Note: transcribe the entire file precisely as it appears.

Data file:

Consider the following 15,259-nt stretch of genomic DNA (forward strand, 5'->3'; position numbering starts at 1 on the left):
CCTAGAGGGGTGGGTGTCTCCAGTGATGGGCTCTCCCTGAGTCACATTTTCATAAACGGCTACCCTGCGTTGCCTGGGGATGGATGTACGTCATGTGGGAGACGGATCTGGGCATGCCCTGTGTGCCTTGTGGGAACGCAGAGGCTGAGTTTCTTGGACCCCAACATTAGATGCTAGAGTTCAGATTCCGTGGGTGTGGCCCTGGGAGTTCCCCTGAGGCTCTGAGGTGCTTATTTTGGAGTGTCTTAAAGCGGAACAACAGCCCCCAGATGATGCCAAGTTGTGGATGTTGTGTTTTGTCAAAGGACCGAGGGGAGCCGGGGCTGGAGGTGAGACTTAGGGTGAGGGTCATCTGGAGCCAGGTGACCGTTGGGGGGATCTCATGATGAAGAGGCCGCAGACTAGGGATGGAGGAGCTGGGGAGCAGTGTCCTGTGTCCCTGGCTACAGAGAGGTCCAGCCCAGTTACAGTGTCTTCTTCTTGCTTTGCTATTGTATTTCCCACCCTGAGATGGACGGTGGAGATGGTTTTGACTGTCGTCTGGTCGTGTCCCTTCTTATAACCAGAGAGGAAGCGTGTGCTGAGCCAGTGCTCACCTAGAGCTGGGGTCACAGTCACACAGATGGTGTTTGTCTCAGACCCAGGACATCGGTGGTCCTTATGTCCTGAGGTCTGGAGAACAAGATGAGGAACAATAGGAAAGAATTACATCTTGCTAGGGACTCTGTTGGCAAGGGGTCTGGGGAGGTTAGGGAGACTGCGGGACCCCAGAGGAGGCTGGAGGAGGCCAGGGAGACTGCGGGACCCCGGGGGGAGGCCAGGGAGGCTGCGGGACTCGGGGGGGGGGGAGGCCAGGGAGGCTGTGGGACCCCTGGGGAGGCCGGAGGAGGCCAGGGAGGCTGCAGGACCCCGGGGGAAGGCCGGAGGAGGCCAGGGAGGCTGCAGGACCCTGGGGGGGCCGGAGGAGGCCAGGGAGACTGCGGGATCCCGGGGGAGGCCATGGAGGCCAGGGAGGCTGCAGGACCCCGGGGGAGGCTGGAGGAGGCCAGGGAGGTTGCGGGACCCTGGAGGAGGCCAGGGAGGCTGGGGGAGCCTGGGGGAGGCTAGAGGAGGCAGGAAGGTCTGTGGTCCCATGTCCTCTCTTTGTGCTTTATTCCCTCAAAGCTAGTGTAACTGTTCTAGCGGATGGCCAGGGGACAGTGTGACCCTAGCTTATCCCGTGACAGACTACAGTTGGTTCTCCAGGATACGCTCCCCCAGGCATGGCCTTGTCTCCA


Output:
Consider the following 15,259-nt stretch of genomic DNA (forward strand, 5'->3'; position numbering starts at 1 on the left):
CCTAGAGGGGTGGGTGTCTCCAGTGATGGGCTCTCCCTGAGTCACATTTTCATAAACGGCTACCCTGCGTTGCCTGGGGATGGATGTACGTCATGTGGGAGACGGATCTGGGCATGCCCTGTGTGCCTTGTGGGAACGCAGAGGCTGAGTTTCTTGGACCCCAACATTAGATGCTAGAGTTCAGATTCCGTGGGTGTGGCCCTGGGAGTTCCCCTGAGGCTCTGAGGTGCTTATTTTGGAGTGTCTTAAAGCGGAACAACAGCCCCCAGATGATGCCAAGTTGTGGATGTTGTGTTTTGTCAAAGGACCGAGGGGAGCCGGGGCTGGAGGTGAGACTTAGGGTGAGGGTCATCTGGAGCCAGGTGACCGTTGGGGGGATCTCATGATGAAGAGGCCGCAGACTAGGGATGGAGGAGCTGGGGAGCAGTGTCCTGTGTCCCTGGCTACAGAGAGGTCCAGCCCAGTTACAGTGTCTTCTTCTTGCTTTGCTATTGTATTTCCCACCCTGAGATGGACGGTGGAGATGGTTTTGACTGTCGTCTGGTCGTGTCCCTTCTTATAACCAGAGAGGAAGCGTGTGCTGAGCCAGTGCTCACCTAGAGCTGGGGTCACAGTCACACAGATGGTGTTTGTCTCAGACCCAGGACATCGGTGGTCCTTATGTCCTGAGGTCTGGAGAACAAGATGAGGAACAATAGGAAAGAATTACATCTTGCTAGGGACTCTGTTGGCAAGGGGTCTGGGGAGGTTAGGGAGACTGCGGGACCCCAGAGGAGGCTGGAGGAGGCCAGGGAGACTGCGGGACCCCGGGGGGAGGCCAGGGAGGCTGCGGGACTCGGGGGGGGGGGAGGCCAGGGAGGCTGTGGGACCCCTGGGGAGGCCGGAGGAGGCCAGGGAGGCTGCAGGACCCCGGGGGAAGGCCGGAGGAGGCCAGGGAGGCTGCAGGACCCTGGGGGGGCCGGAGGAGGCCAGGGAGACTGCGGGATCCCGGGGGAGGCCATGGAGGCCAGGGAGGCTGCAGGACCCCGGGGGAGGCTGGAGGAGGCCAGGGAGGTTGCGGGACCCTGGAGGAGGCCAGGGAGGCTGGGGGAGCCTGGGGGAGGCTAGAGGAGGCAGGAAGGTCTGTGGTCCCATGTCCTCTCTTTGTGCTTTATTCCCTCAAAGCTAGTGTAACTGTTCTAGCGGATGGCCAGGGGACAGTGTGACCCTAGCTTATCCCGTGACAGACTACAGTTGGTTCTCCAGGATACGCTCCCCCAGGCATGGCCTTGTCTCCA